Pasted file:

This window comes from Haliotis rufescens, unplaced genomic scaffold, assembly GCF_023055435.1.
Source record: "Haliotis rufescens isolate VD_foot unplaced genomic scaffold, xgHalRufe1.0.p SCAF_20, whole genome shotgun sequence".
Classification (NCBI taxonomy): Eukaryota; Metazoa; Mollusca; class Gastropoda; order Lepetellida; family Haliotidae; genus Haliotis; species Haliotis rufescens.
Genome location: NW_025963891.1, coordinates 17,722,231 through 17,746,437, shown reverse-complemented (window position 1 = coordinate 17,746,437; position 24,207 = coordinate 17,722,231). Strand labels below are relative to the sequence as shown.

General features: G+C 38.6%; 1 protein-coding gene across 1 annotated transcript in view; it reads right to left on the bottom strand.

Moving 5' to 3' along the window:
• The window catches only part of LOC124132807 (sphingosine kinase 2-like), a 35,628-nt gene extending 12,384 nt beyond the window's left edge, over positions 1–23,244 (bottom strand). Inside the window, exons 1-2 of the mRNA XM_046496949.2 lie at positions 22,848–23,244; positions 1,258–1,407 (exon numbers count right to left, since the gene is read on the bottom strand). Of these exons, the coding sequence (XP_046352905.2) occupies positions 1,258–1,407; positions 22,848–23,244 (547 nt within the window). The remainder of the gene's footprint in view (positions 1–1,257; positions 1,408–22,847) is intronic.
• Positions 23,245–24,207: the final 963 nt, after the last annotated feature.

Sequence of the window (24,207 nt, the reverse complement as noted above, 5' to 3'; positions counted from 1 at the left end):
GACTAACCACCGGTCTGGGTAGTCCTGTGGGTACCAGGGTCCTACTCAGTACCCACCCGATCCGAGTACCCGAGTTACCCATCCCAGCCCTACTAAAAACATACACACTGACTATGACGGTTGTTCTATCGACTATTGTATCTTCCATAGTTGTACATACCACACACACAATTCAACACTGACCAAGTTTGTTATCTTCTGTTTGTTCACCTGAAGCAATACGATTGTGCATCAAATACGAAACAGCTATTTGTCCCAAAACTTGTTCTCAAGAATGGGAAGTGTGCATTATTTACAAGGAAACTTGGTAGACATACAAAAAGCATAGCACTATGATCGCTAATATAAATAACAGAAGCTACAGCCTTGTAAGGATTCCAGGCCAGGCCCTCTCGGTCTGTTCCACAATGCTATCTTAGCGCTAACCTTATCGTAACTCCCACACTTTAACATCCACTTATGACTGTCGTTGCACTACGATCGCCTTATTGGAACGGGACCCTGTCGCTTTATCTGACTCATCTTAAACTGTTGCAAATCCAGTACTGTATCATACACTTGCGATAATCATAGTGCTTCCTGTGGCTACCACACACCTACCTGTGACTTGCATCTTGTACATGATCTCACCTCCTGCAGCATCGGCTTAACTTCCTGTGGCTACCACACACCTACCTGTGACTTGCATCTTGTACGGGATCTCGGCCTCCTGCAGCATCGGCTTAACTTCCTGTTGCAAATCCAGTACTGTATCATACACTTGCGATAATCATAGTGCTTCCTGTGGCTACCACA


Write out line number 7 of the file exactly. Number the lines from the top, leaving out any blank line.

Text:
• The window catches only part of LOC124132807 (sphingosine kinase 2-like), a 35,628-nt gene extending 12,384 nt beyond the window's left edge, over positions 1–23,244 (bottom strand). Inside the window, exons 1-2 of the mRNA XM_046496949.2 lie at positions 22,848–23,244; positions 1,258–1,407 (exon numbers count right to left, since the gene is read on the bottom strand). Of these exons, the coding sequence (XP_046352905.2) occupies positions 1,258–1,407; positions 22,848–23,244 (547 nt within the window). The remainder of the gene's footprint in view (positions 1–1,257; positions 1,408–22,847) is intronic.